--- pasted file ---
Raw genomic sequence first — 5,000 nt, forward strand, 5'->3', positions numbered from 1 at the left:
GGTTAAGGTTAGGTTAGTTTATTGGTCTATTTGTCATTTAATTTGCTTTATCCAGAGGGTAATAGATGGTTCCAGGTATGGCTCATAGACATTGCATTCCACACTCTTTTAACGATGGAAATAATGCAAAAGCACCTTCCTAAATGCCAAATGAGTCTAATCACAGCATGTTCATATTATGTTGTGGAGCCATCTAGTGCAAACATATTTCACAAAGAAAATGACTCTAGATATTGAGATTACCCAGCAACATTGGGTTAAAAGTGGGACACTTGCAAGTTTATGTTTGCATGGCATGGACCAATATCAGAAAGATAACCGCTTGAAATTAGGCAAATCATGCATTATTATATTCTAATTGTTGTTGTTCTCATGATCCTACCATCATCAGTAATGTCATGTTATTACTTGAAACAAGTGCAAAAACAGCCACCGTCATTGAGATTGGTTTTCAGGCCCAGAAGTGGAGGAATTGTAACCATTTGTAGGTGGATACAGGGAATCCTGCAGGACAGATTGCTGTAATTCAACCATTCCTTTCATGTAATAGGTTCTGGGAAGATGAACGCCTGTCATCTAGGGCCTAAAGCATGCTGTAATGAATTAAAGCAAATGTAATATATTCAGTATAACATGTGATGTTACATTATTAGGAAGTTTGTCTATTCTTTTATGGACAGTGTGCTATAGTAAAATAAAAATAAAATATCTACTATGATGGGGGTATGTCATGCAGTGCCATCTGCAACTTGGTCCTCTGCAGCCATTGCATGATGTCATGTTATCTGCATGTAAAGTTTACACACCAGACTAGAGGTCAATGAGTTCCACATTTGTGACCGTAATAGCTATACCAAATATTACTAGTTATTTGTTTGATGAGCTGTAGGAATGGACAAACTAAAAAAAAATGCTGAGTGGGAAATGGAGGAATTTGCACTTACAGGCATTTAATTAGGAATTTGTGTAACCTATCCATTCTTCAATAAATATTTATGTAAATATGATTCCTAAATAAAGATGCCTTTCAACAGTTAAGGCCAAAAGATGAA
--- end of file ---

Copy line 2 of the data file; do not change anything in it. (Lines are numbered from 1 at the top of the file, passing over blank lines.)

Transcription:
GGTTAAGGTTAGGTTAGTTTATTGGTCTATTTGTCATTTAATTTGCTTTATCCAGAGGGTAATAGATGGTTCCAGGTATGGCTCATAGACATTGCATTCCACACTCTTTTAACGATGGAAATAATGCAAAAGCACCTTCCTAAATGCCAAATGAGTCTAATCACAGCATGTTCATATTATGTTGTGGAGCCATCTAGTGCAAACATATTTCACAAAGAAAATGACTCTAGATATTGAGATTACCCAGCAACATTGGGTTAAAAGTGGGACACTTGCAAGTTTATGTTTGCATGGCATGGACCAATATCAGAAAGATAACCGCTTGAAATTAGGCAAATCATGCATTATTATATTCTAATTGTTGTTGTTCTCATGATCCTACCATCATCAGTAATGTCATGTTATTACTTGAAACAAGTGCAAAAACAGCCACCGTCATTGAGATTGGTTTTCAGGCCCAGAAGTGGAGGAATTGTAACCATTTGTAGGTGGATACAGGGAATCCTGCAGGACAGATTGCTGTAATTCAACCATTCCTTTCATGTAATAGGTTCTGGGAAGATGAACGCCTGTCATCTAGGGCCTAAAGCATGCTGTAATGAATTAAAGCAAATGTAATATATTCAGTATAACATGTGATGTTACATTATTAGGAAGTTTGTCTATTCTTTTATGGACAGTGTGCTATAGTAAAATAAAAATAAAATATCTACTATGATGGGGGTATGTCATGCAGTGCCATCTGCAACTTGGTCCTCTGCAGCCATTGCATGATGTCATGTTATCTGCATGTAAAGTTTACACACCAGACTAGAGGTCAATGAGTTCCACATTTGTGACCGTAATAGCTATACCAAATATTACTAGTTATTTGTTTGATGAGCTGTAGGAATGGACAAACTAAAAAAAAATGCTGAGTGGGAAATGGAGGAATTTGCACTTACAGGCATTTAATTAGGAATTTGTGTAACCTATCCATTCTTCAATAAATATTTATGTAAATATGATTCCTAAATAAAGATGCCTTTCAACAGTTAAGGCCAAAAGATGAA